In London, night came too soon. It hung in the morning air like a threat and then in the afternoon a blue-gray dusk descended, and the Victorian buildings all wore a mournful face. In those first weeks, the weightless menace of the cold startled Obinze, drying his nostrils, deepening his anxieties, making him urinate too often. He would walk fast, his hands swallowed up by the sleeves of the gray wool coat his cousin had lent him. Sometimes he would stop outside a tube station, often by a flower or a newspaper vender, and watch the people brushing past. They walked so quickly, as if they had an important destination, a purpose to their lives. His eyes would follow them, with a lost longing, and he would think, You can work, you are legal, you are visible, and you don’t even know how fortunate you are.
It was at a tube station that he met the Angolans who would arrange his marriage, exactly two years and three days after he had arrived in England; he kept count.
“We’ll talk in the car,” one of them had said over the phone. Their old black Mercedes was fussily maintained, the floor mats wavy from vacuuming, the leather seats shiny with polish. The two Angolans looked alike, with thick eyebrows that almost touched, and they were dressed alike, too, in leather jackets and long gold chains. Their tabletop hair, which sat on their heads like tall hats, surprised him, but perhaps having retro haircuts was part of their hip image. They spoke to him with the authority of people who had done this before, and also with a slight condescension; his fate, after all, was in their hands.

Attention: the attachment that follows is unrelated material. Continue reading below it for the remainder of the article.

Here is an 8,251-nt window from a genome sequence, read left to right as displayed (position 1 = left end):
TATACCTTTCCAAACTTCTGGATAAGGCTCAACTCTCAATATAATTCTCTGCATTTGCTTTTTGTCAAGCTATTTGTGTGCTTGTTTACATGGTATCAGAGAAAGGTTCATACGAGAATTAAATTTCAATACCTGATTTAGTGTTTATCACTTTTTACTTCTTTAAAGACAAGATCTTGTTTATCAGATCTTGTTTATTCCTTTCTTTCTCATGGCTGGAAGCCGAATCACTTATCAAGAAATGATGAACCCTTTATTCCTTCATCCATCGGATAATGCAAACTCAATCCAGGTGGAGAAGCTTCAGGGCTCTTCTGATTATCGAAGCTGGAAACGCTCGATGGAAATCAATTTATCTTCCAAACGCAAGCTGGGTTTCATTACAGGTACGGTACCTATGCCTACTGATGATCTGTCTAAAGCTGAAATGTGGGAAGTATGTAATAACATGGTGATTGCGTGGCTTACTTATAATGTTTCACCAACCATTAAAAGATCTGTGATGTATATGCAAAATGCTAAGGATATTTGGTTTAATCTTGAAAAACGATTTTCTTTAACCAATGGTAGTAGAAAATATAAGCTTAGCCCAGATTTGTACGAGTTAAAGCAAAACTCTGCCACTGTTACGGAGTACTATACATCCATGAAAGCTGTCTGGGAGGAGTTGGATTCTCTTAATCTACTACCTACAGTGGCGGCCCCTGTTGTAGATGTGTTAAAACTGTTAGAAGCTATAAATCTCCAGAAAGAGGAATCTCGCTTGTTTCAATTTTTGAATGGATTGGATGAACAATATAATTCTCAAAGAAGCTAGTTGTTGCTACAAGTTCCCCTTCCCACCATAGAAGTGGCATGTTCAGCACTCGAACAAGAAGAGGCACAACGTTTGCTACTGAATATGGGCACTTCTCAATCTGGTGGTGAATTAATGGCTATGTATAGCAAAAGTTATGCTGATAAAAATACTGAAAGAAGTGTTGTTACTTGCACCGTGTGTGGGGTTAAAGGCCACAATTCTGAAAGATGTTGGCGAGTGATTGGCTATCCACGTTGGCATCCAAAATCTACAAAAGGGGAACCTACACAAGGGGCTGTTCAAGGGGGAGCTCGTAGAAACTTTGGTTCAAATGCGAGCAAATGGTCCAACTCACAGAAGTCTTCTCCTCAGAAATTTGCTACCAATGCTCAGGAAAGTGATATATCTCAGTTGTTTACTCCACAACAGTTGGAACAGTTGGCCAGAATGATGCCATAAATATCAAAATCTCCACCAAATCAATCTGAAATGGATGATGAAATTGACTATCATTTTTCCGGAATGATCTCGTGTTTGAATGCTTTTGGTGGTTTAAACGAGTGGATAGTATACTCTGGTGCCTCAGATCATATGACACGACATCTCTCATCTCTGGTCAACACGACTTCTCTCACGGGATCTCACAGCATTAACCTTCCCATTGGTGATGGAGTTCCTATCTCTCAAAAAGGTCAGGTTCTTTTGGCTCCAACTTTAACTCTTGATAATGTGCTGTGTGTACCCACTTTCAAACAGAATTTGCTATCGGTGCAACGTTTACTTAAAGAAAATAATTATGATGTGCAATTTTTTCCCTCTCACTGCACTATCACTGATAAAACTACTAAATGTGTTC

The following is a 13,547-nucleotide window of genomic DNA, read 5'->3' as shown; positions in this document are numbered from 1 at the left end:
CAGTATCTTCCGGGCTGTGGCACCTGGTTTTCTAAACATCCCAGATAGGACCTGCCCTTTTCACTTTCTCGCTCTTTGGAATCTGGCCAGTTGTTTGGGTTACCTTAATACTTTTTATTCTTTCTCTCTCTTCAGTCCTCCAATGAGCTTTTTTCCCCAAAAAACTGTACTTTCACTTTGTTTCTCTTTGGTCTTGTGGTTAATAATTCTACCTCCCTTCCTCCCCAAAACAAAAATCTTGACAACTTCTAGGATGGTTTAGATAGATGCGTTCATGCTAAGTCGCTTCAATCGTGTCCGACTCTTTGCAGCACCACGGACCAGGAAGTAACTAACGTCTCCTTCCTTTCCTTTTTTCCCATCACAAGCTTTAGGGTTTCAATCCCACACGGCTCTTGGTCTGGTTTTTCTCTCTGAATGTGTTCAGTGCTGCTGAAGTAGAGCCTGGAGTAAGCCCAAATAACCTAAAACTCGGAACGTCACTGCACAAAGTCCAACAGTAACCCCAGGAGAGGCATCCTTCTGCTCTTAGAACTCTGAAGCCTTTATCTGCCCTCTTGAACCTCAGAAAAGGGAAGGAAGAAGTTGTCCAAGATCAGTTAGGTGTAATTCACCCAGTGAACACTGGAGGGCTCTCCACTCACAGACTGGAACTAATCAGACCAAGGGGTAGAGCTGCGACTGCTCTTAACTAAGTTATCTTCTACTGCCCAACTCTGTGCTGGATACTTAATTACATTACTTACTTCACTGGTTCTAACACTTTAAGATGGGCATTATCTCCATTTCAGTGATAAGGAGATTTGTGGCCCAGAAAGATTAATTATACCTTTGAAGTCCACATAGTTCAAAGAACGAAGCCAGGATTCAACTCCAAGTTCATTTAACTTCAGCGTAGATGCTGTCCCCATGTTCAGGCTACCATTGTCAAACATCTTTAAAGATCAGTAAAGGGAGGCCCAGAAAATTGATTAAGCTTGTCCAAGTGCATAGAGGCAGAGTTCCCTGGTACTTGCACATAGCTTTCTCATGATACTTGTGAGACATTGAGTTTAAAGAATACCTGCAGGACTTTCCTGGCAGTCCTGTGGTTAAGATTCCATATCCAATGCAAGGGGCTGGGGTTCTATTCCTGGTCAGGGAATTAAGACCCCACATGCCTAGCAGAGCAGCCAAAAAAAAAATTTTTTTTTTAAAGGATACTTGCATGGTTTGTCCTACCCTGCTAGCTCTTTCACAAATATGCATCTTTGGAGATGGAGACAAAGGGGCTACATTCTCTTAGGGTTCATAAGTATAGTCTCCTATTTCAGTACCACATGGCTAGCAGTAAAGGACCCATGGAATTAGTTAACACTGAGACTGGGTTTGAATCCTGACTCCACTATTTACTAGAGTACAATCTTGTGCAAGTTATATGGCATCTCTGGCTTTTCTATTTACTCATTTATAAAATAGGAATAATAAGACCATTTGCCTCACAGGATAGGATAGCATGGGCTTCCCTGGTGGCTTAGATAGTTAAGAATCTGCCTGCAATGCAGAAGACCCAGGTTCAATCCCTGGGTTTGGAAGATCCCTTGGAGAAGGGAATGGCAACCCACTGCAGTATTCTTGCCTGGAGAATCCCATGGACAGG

“We decided on Newcastle because we know people there and London is too hot right now—too many marriages happening in London, yeah?—so we don’t want trouble,” one of them said. “Everything is going to work out. Just make sure you keep a low profile, yeah? Don’t attract any attention to yourself until the marriage is done. Don’t fight in the pub, yeah?”
“I’ve never been a very good fighter,” Obinze said dryly, but the Angolans did not smile.
“You have the money?” the other one asked.
Obinze handed over two hundred pounds, all in twenty-pound notes that he had taken out of the cash machine over two days. It was a deposit, to prove that he was serious. Later, after he met the girl, he would pay two thousand pounds.
“The rest has to be up front, yeah? We’ll use some of it to do the running around and the rest goes to the girl. Man, you know we’re not making anything from this. We usually ask for much more, but we’re doing this for your cousin,” the first one said.
Obinze did not believe them, even then. He met the girl, Cleotilde, a few days later, at a shopping center, in a McDonald’s whose windows looked out onto the dank entrance of a tube station across the street. He sat at a table with the Angolans and watched people hurry past, wondering if one of them was she, while the Angolans whispered into their phones; perhaps they were arranging other marriages.
“Hello there!” she said.
She surprised him. He had expected someone with pockmarks smothered under heavy makeup, someone tough and knowing. But here she was, dewy and fresh, bespectacled, olive-skinned, almost childlike, smiling shyly at him and sucking a milkshake through a straw. She looked like a university freshman who was innocent or dumb, or both.
“I just want to be sure that you’re sure about doing this,” he told her. Then, worried that he might frighten her away, he added, “I’m very grateful, and it won’t take too much from you—in a year I’ll have my papers and we’ll do the divorce. But I just wanted to meet you first and make sure you are O.K. to do this.”